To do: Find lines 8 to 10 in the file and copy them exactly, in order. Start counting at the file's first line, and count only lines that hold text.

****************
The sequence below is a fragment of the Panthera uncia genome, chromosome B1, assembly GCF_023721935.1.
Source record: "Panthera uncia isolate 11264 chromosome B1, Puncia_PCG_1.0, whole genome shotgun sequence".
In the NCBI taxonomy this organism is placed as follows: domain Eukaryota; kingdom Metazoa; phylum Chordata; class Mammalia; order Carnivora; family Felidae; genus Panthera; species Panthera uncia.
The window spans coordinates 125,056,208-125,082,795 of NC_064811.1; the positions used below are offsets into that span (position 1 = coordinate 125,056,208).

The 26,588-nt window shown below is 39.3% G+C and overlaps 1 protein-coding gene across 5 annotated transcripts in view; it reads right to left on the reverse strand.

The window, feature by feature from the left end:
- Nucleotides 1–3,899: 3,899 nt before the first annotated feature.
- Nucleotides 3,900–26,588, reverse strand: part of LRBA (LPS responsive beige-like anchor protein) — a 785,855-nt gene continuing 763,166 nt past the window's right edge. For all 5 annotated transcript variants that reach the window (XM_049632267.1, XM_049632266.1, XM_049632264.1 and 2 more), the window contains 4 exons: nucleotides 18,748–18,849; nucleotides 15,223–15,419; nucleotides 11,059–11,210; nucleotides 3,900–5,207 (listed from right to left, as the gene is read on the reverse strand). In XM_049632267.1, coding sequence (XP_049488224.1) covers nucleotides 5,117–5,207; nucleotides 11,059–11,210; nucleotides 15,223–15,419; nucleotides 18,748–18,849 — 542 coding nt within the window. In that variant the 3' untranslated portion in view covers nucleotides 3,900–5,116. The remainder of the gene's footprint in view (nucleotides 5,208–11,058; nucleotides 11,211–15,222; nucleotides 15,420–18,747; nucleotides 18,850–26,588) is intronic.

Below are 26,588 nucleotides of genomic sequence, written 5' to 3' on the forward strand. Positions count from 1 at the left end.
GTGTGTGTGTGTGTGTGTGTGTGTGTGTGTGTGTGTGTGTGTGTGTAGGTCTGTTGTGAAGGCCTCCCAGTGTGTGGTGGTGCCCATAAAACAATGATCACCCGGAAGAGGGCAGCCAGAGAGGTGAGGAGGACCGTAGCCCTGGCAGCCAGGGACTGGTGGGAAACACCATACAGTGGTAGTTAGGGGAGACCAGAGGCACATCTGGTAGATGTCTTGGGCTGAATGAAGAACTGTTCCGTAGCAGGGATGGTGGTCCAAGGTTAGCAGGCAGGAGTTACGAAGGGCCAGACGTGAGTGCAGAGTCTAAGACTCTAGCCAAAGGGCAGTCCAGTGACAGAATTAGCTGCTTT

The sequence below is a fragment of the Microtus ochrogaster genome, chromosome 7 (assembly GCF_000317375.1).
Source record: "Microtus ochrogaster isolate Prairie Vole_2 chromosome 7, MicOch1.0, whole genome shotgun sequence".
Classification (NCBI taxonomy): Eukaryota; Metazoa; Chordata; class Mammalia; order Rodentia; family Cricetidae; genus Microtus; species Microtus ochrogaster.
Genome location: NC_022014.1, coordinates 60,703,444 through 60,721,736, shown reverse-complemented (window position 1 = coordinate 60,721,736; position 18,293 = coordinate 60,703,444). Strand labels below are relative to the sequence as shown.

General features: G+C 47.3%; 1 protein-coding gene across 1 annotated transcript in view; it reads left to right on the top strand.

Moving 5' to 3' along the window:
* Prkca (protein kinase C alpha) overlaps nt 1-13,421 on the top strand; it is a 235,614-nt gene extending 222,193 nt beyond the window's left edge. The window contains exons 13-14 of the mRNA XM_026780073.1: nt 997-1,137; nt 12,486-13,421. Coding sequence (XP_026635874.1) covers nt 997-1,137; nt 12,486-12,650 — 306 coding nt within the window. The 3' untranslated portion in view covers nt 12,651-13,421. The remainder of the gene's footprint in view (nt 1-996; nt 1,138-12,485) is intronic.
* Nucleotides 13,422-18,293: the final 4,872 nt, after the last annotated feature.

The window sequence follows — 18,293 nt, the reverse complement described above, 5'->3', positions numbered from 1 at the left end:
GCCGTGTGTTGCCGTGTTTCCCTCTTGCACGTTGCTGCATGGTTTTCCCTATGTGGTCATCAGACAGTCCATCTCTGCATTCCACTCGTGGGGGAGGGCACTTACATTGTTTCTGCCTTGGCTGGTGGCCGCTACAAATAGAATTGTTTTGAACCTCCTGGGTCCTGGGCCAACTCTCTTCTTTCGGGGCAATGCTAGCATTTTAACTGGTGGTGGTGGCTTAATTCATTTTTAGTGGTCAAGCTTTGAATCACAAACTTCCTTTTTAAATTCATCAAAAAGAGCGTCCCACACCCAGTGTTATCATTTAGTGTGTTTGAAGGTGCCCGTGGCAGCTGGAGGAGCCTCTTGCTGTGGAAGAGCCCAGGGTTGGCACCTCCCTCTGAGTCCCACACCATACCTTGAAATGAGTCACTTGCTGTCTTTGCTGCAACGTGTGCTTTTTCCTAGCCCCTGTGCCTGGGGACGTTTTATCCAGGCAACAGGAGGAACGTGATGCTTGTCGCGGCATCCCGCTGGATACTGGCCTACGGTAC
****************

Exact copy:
- Nucleotides 3,900–26,588, reverse strand: part of LRBA (LPS responsive beige-like anchor protein) — a 785,855-nt gene continuing 763,166 nt past the window's right edge. For all 5 annotated transcript variants that reach the window (XM_049632267.1, XM_049632266.1, XM_049632264.1 and 2 more), the window contains 4 exons: nucleotides 18,748–18,849; nucleotides 15,223–15,419; nucleotides 11,059–11,210; nucleotides 3,900–5,207 (listed from right to left, as the gene is read on the reverse strand). In XM_049632267.1, coding sequence (XP_049488224.1) covers nucleotides 5,117–5,207; nucleotides 11,059–11,210; nucleotides 15,223–15,419; nucleotides 18,748–18,849 — 542 coding nt within the window. In that variant the 3' untranslated portion in view covers nucleotides 3,900–5,116. The remainder of the gene's footprint in view (nucleotides 5,208–11,058; nucleotides 11,211–15,222; nucleotides 15,420–18,747; nucleotides 18,850–26,588) is intronic.

Below are 26,588 nucleotides of genomic sequence, written 5' to 3' on the forward strand. Positions count from 1 at the left end.
GTGTGTGTGTGTGTGTGTGTGTGTGTGTGTGTGTGTGTGTGTGTGTAGGTCTGTTGTGAAGGCCTCCCAGTGTGTGGTGGTGCCCATAAAACAATGATCACCCGGAAGAGGGCAGCCAGAGAGGTGAGGAGGACCGTAGCCCTGGCAGCCAGGGACTGGTGGGAAACACCATACAGTGGTAGTTAGGGGAGACCAGAGGCACATCTGGTAGATGTCTTGGGCTGAATGAAGAACTGTTCCGTAGCAGGGATGGTGGTCCAAGGTTAGCAGGCAGGAGTTACGAAGGGCCAGACGTGAGTGCAGAGTCTAAGACTCTAGCCAAAGGGCAGTCCAGTGACAGAATTAGCTGCTTT